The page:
Inception Oscar Nominee Hans Zimmer 'Quite Shocked' That Christopher Nolan Was Snubbed
Hans Zimmer has been here before. His nomination today for Inception marked Zimmer's ninth in the Best Original Score category, an award he's won once before, for The Lion King. But on a day most people are celebrating, Zimmer is lamenting the fact that his director, Christopher Nolan (who Zimmer also worked with on the Batman films and The Prestige), was denied a Best Director nomination once again.
Movieline spoke to Zimmer about his "personal" score for Inception, why Nolan's snub was particularly egregious, and just how important director's who also write are to the filmmaking process.
Congratulations on the nomination.
Do you think, of all of your nominations, that this is your most popular work?
I'm not sure. I think Lion King, Gladiator, Dark Knight, they were just as much a part of the, I don't know, social fabric. But, certainly, Inception just because of what we tried to do -- like really using the Internet -- and by doing the performance at the premiere and going to UStream that night, we really made it Internet friendly. At one point I didn't even want to release the soundtrack. Have you come across our little App? The Inception App?
I know of it, I don't have it.
Download it; it's free, you know. But I wanted to do the whole soundtrack just like that.
It did seem, as you say, like your score was helped a lot by the Internet. Like when everyone was dissecting the Edith Piaf song.
We very much thought about these things, you know. Because we're geeks!
Do you think of this as one of your most intense scores?
It's the most me type of score. That's what Chris [Nolan] wanted. Chris wanted it to be as much as what I wanted to write how I felt about things. So if you want to know anything about me, it's probably the score that will give you the most insight. I wasn't pretending, I was writing from my heart and my sense of aesthetics. It's a weirdly personal score for me.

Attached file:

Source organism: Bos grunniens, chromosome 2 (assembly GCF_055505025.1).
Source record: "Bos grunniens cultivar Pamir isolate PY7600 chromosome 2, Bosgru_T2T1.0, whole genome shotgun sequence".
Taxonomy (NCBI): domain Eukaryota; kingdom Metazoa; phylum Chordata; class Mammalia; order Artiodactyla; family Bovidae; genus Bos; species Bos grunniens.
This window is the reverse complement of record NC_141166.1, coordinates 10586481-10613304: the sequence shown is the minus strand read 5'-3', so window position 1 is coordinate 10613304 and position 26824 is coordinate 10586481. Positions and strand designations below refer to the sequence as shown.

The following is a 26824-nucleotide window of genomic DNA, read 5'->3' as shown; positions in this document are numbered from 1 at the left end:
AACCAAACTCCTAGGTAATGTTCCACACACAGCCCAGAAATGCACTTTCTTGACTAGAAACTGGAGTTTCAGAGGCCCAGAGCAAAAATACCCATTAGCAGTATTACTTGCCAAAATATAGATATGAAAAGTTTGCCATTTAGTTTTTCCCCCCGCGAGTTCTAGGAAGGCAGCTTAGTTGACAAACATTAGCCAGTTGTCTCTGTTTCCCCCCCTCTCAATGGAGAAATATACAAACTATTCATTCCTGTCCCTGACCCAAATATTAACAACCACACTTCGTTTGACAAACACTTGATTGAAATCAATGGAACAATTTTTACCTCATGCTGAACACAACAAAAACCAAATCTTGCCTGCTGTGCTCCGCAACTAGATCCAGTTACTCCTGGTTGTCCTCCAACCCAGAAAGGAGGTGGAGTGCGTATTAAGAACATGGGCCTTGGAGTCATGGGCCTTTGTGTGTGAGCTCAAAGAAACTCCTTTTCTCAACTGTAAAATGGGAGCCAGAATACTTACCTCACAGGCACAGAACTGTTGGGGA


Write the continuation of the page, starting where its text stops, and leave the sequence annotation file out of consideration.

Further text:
Look, the thing that I was writing about was a doomed love story. I was writing about a father who wanted to come home to his children. There were also some very, very personal little things that you could write about. If you just looked hard enough in the script, there were incredible riches of emotions that you could go and play with but try to play with in a modern way, not to play in an old fashioned way. This wasn't Dr. Zhivago, this was Chris Nolan. It's a very nostalgic movie and I think it's a very nostalgic score.
Being one of your most personal scores, do you feel differently about this nomination compared to the other eight?
Do you feel a desire to actually win the Oscar more than you have in the past?
I feel that it would be nice to win this one. It would be nice, but, at the same time, I'm really quite shocked that they didn't nominate Chris for Best Director.
So you're just as shocked as the rest of us?
Yes, absolutely. You know, I think part of what Inception did -- part of what we keep doing, what Chris does, what we all do -- we keep pushing the boundaries and we don't quite know what we are doing yet. We might just be a year ahead usually. It takes people a little bit of time to catch up. For crying out loud, this isn't like the director who just came in to direct. This is the writer-director. People really have to start understanding the difference between writer-directors and non-writer-directors.
You think writer-directors are more deserving?
Yes! It's the complete thing. It's every thought, utterance; every idea comes out of that one brain.
And a movie like Memento is a great example of people catching on later.
And The Dark Knight! Look, The Dark Knight deserves to be at least nominated for Best Picture. It really did.